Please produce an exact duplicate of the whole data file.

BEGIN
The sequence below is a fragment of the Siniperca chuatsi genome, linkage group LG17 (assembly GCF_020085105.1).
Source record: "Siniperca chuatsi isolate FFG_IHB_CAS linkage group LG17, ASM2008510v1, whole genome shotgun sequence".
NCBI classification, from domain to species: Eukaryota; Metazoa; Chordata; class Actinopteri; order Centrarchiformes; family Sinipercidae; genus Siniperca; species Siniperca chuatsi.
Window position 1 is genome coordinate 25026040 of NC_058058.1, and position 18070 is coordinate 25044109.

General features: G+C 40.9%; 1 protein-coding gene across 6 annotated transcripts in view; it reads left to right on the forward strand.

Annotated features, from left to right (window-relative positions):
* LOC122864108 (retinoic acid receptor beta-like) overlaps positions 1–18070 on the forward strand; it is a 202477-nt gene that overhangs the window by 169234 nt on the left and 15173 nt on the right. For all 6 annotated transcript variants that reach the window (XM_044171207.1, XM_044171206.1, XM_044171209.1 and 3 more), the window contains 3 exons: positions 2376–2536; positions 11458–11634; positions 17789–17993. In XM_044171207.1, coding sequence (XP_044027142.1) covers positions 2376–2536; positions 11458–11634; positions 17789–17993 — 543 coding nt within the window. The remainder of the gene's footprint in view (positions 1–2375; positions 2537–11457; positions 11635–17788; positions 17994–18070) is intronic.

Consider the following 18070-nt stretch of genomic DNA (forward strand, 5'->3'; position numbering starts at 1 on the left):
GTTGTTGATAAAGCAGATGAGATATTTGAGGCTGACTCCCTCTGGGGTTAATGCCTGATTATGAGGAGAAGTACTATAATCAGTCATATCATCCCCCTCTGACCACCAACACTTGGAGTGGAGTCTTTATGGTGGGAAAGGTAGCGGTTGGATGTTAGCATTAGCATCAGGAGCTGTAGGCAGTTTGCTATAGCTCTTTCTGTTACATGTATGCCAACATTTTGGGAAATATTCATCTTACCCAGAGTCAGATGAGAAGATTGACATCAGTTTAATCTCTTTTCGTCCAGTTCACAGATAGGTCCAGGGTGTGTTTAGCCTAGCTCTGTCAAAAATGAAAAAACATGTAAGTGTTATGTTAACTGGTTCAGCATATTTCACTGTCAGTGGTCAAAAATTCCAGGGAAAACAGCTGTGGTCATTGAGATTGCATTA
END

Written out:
The sequence below is a fragment of the Siniperca chuatsi genome, linkage group LG17 (assembly GCF_020085105.1).
Source record: "Siniperca chuatsi isolate FFG_IHB_CAS linkage group LG17, ASM2008510v1, whole genome shotgun sequence".
NCBI classification, from domain to species: Eukaryota; Metazoa; Chordata; class Actinopteri; order Centrarchiformes; family Sinipercidae; genus Siniperca; species Siniperca chuatsi.
Window position 1 is genome coordinate 25026040 of NC_058058.1, and position 18070 is coordinate 25044109.

General features: G+C 40.9%; 1 protein-coding gene across 6 annotated transcripts in view; it reads left to right on the forward strand.

Annotated features, from left to right (window-relative positions):
* LOC122864108 (retinoic acid receptor beta-like) overlaps positions 1–18070 on the forward strand; it is a 202477-nt gene that overhangs the window by 169234 nt on the left and 15173 nt on the right. For all 6 annotated transcript variants that reach the window (XM_044171207.1, XM_044171206.1, XM_044171209.1 and 3 more), the window contains 3 exons: positions 2376–2536; positions 11458–11634; positions 17789–17993. In XM_044171207.1, coding sequence (XP_044027142.1) covers positions 2376–2536; positions 11458–11634; positions 17789–17993 — 543 coding nt within the window. The remainder of the gene's footprint in view (positions 1–2375; positions 2537–11457; positions 11635–17788; positions 17994–18070) is intronic.

Consider the following 18070-nt stretch of genomic DNA (forward strand, 5'->3'; position numbering starts at 1 on the left):
GTTGTTGATAAAGCAGATGAGATATTTGAGGCTGACTCCCTCTGGGGTTAATGCCTGATTATGAGGAGAAGTACTATAATCAGTCATATCATCCCCCTCTGACCACCAACACTTGGAGTGGAGTCTTTATGGTGGGAAAGGTAGCGGTTGGATGTTAGCATTAGCATCAGGAGCTGTAGGCAGTTTGCTATAGCTCTTTCTGTTACATGTATGCCAACATTTTGGGAAATATTCATCTTACCCAGAGTCAGATGAGAAGATTGACATCAGTTTAATCTCTTTTCGTCCAGTTCACAGATAGGTCCAGGGTGTGTTTAGCCTAGCTCTGTCAAAAATGAAAAAACATGTAAGTGTTATGTTAACTGGTTCAGCATATTTCACTGTCAGTGGTCAAAAATTCCAGGGAAAACAGCTGTGGTCATTGAGATTGCATTA